In cases in which probate is required, the executor of the estate or the next of kin cannot take the actions necessary to administer the estate without the authority granted by the probate court.
If you are not sure whether probate is necessary, you can check out our article:
Probate is a complicated process that requires executors to prepare forms, meet deadlines, keep records, generate reports, submit filings to the court, and serve notices to creditors, heirs and local newspapers.
Personal liability can arise in a probate situation if the executor makes an error in marshaling assets, generating reports, paying creditors and heirs in the wrong order or the wrong amounts, failing to obtain court authority before taking certain actions, or failing to give notice to the proper individuals in the proper manner.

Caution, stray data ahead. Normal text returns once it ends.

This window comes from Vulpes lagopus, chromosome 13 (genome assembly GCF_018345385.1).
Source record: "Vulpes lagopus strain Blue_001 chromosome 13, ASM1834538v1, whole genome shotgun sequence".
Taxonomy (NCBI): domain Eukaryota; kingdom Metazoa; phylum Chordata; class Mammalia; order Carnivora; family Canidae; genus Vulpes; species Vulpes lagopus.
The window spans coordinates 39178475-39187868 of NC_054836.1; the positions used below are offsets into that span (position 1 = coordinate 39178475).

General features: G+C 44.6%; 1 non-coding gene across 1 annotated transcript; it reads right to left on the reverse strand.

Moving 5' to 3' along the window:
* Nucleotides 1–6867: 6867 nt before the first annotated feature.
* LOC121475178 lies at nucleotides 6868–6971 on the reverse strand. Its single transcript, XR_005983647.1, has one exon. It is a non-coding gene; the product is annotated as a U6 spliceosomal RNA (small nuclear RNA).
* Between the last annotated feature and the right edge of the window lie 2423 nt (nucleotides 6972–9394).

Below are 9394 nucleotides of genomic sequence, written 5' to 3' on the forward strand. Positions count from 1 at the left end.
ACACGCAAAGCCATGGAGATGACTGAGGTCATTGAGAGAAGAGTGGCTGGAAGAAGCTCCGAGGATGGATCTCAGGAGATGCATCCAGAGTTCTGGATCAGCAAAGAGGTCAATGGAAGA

The process can be extended by as much as several years if the executor does not prepare each form correctly the first time and give proper notice to all necessary parties, obtain the necessary signatures of heirs and interested creditors, and file the appropriate documents before each deadline passes.
Even if you hire an attorney, much of your valuable time will be dedicated to gathering and liquidating the estate’s assets, keeping records, paying bills, and making lists of creditors. Having to learn the law and local court procedure and generate inventories, accounting, and reports in a form that will be accepted by the court may make an already difficult task insurmountable.
Potential for expensive and time consuming probate litigation is significantly diminished if the probate estate in question is handled effectively, quickly, and efficiently by a professional.
The net effect of speeding up the probate process, reducing the amount of time that the executor must personally dedicate to the case, and heading off any disputes in a professional manner is to minimize the amount of stress that the family of
the deceased must deal with at a time when emotions are already high.